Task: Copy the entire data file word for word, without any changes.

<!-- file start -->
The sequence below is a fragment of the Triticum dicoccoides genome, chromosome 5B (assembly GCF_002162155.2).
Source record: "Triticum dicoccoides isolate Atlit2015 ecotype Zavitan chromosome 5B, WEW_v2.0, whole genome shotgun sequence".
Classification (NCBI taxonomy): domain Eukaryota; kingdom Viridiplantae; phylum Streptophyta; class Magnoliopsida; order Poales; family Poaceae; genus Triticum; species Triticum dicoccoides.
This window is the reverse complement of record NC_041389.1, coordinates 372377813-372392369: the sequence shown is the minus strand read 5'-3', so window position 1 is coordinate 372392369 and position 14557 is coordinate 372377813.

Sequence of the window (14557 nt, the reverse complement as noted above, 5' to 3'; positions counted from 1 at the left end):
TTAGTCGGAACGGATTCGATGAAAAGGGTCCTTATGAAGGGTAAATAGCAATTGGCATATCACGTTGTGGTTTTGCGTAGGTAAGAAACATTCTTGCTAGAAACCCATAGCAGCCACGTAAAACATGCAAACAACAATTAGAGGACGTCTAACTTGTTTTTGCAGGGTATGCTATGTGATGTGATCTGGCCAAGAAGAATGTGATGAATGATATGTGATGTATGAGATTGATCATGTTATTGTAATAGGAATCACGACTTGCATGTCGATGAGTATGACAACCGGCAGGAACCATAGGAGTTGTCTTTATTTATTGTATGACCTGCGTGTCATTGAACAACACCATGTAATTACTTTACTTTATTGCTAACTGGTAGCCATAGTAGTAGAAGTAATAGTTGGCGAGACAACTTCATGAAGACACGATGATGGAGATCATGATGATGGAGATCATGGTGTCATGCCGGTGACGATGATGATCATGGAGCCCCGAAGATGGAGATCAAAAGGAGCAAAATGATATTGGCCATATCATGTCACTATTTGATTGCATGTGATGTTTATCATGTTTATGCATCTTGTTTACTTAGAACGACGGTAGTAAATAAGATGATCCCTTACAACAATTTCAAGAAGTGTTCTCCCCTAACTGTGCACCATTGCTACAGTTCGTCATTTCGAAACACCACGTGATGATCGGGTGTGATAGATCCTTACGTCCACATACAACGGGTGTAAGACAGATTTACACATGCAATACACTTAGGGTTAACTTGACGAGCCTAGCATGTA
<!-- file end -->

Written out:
The sequence below is a fragment of the Triticum dicoccoides genome, chromosome 5B (assembly GCF_002162155.2).
Source record: "Triticum dicoccoides isolate Atlit2015 ecotype Zavitan chromosome 5B, WEW_v2.0, whole genome shotgun sequence".
Classification (NCBI taxonomy): domain Eukaryota; kingdom Viridiplantae; phylum Streptophyta; class Magnoliopsida; order Poales; family Poaceae; genus Triticum; species Triticum dicoccoides.
This window is the reverse complement of record NC_041389.1, coordinates 372377813-372392369: the sequence shown is the minus strand read 5'-3', so window position 1 is coordinate 372392369 and position 14557 is coordinate 372377813.

Sequence of the window (14557 nt, the reverse complement as noted above, 5' to 3'; positions counted from 1 at the left end):
TTAGTCGGAACGGATTCGATGAAAAGGGTCCTTATGAAGGGTAAATAGCAATTGGCATATCACGTTGTGGTTTTGCGTAGGTAAGAAACATTCTTGCTAGAAACCCATAGCAGCCACGTAAAACATGCAAACAACAATTAGAGGACGTCTAACTTGTTTTTGCAGGGTATGCTATGTGATGTGATCTGGCCAAGAAGAATGTGATGAATGATATGTGATGTATGAGATTGATCATGTTATTGTAATAGGAATCACGACTTGCATGTCGATGAGTATGACAACCGGCAGGAACCATAGGAGTTGTCTTTATTTATTGTATGACCTGCGTGTCATTGAACAACACCATGTAATTACTTTACTTTATTGCTAACTGGTAGCCATAGTAGTAGAAGTAATAGTTGGCGAGACAACTTCATGAAGACACGATGATGGAGATCATGATGATGGAGATCATGGTGTCATGCCGGTGACGATGATGATCATGGAGCCCCGAAGATGGAGATCAAAAGGAGCAAAATGATATTGGCCATATCATGTCACTATTTGATTGCATGTGATGTTTATCATGTTTATGCATCTTGTTTACTTAGAACGACGGTAGTAAATAAGATGATCCCTTACAACAATTTCAAGAAGTGTTCTCCCCTAACTGTGCACCATTGCTACAGTTCGTCATTTCGAAACACCACGTGATGATCGGGTGTGATAGATCCTTACGTCCACATACAACGGGTGTAAGACAGATTTACACATGCAATACACTTAGGGTTAACTTGACGAGCCTAGCATGTA